A spectacular celebration of one the world''s most
Travel agents everywhere are preparing for "the Darwin Effect,"
a boom in travel to Ecuador in 2009 for the 50th anniversary of the
creation of Galapagos National Park and the International Charles
Darwin Foundation. This lavishly illustrated book is the official
publication for these historic events.
This year also marks two other important milestones: the 150th
anniversary of the publication of Charles Darwin''s On the
Origin of Species and the 200th anniversary of his birth.
In 2007, growing pressure on the natural habitat prompted UNESCO
to put Galapagos on the List of World Heritage in Danger.
Galapagos includes insightful essays and
fascinating stories by 30 of the world''s leading Galapagos
researchers, who describe the challenges and successes of
conservation efforts, past and present. Tui de Roy''s images
vividly show the seemingly alien beauty of the Galapagos landscape
This handsome book is an important resource for naturalists,
botanists, photographers, researchers, students and all who want a
permanent record of Darwin''s spectacular discovery.
The 28 chapters include:
- Islands on the Move: Significance of Hotspot Volcanoes
- Paleoclimate and the Future: A Knife-edge Balance
- Biodiversity Analysis: How Close to the Brink?
- Sunflower Trees and Giant Cacti: Vegetation Changes Over
- Inshore Fishes: The Case of the Missing Damsel
- Shark Migrations: Discovering the Golden Triangle
- Marine Iguanas: Their Boom and Bust Adaptations
- Darwin''s Finches: Investigating Evolution in Action
- The Waved Albatross: The Family Affairs of a Critically
- Penguins on the Equator: Hanging on by a Thread
- Sea Lions and Fur Seals: Cold Water Species on the Equator
- Reign on the Giant Tortoises: Repopulating Ancestral
- Saving "Lost" Plants: Finding and Nurturing the Survivors
- Reflections on Dangers and Solutions: "Noe Reall Islands," But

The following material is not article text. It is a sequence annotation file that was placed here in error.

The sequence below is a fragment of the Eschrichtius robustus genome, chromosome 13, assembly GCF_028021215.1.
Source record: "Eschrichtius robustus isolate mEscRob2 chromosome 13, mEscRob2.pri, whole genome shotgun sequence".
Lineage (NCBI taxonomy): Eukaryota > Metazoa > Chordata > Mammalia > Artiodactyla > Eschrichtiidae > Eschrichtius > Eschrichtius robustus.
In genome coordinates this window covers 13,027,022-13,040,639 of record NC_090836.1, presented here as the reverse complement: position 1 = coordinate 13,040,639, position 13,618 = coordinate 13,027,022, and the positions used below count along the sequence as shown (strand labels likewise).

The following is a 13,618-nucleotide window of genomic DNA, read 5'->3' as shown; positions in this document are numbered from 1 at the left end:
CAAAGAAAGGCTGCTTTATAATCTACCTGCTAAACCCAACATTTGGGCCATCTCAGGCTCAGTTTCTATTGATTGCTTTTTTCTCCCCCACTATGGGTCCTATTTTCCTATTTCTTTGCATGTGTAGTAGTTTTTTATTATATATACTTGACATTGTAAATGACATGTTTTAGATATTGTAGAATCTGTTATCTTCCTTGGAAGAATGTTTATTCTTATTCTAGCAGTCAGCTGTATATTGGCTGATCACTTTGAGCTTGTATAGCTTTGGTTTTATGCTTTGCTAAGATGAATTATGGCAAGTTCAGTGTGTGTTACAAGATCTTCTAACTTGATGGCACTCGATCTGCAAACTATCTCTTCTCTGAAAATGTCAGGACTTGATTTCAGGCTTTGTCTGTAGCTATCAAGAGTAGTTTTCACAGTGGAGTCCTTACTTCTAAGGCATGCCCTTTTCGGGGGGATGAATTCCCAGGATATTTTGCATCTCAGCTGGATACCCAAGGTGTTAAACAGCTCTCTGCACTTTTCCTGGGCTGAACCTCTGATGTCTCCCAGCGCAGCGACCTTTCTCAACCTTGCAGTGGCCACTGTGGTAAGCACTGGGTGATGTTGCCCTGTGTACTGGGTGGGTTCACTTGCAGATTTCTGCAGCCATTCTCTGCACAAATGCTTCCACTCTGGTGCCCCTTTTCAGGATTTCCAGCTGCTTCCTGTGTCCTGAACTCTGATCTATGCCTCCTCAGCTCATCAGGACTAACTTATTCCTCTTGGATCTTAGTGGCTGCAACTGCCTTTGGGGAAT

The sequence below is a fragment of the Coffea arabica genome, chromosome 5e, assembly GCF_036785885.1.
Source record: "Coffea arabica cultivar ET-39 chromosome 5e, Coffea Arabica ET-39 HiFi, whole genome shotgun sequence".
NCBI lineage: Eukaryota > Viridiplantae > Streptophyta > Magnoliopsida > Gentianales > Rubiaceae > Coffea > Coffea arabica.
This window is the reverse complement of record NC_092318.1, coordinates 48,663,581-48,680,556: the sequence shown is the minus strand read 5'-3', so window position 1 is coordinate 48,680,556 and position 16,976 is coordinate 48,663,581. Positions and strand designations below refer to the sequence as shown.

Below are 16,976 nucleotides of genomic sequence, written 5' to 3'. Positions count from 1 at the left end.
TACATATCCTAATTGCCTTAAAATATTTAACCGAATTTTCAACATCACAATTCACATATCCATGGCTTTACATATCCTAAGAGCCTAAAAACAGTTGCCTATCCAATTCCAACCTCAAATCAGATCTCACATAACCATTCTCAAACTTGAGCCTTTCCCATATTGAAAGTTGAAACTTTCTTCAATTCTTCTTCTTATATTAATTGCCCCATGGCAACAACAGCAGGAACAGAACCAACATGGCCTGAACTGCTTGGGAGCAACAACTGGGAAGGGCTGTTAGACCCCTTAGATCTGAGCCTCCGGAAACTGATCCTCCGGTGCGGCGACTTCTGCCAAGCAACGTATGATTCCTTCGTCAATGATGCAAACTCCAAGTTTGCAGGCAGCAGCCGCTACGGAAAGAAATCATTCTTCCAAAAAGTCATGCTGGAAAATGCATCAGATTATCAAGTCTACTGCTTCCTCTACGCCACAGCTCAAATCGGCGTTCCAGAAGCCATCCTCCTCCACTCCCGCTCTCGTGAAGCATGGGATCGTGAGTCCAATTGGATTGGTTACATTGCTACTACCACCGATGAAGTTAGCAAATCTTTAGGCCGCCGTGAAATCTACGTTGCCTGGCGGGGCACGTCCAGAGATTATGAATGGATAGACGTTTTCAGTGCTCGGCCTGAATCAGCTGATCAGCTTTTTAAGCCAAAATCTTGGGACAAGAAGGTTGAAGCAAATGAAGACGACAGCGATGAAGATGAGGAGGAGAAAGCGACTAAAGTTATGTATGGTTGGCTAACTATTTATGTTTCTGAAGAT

Tui de Roy is a naturalist, an expert on
Galapagos and the world''s preeminent Galapagos photographer. She
is the author and photographer of New Zealand, The Andes
and Albatross. She lives in New Zealand.
Sarah Darwin is a botanist and descendant of
Charles Darwin. She lives in the United Kingdom.
Contributing writers include: Dennis Geist,
volcanologist, University of Idaho; Julian Sachs,
paleoclimatologist, University of Washington; Conley K. McMullen,
botanist, James Madison University, Virginia; Jack S. Grove,
naturalist and research associate, Section of Ichthyology, Natural
History Museum of Los Angeles County; Alex Hearn, adjunct marine
biologist, University of California- Davis; Martin Wikelski and
Michael Romero, physiological ecologists, Max Planck Institute,
Germany, and Tufts University, Massachusetts; Peter and Rosemary
Grant, evolutionary biologists, Princeton University, New Jersey;
Patricia Parker, disease ecologist, WildCare institute, Saint Louis
Zoo, Missouri; David Anderson, evolutionary biologist, Wake Forest
University, North Carolina; Kathryn Huyvaert, ecologist, Colorado
State University; Karl Campbell, Island Conservation, California;
Godfrey Merlen, naturalist and independent researcher, WildAid,
Tui De Roy, editor and principal photographer ; Foreword by
A spectacular celebration of one of the world's most important domains.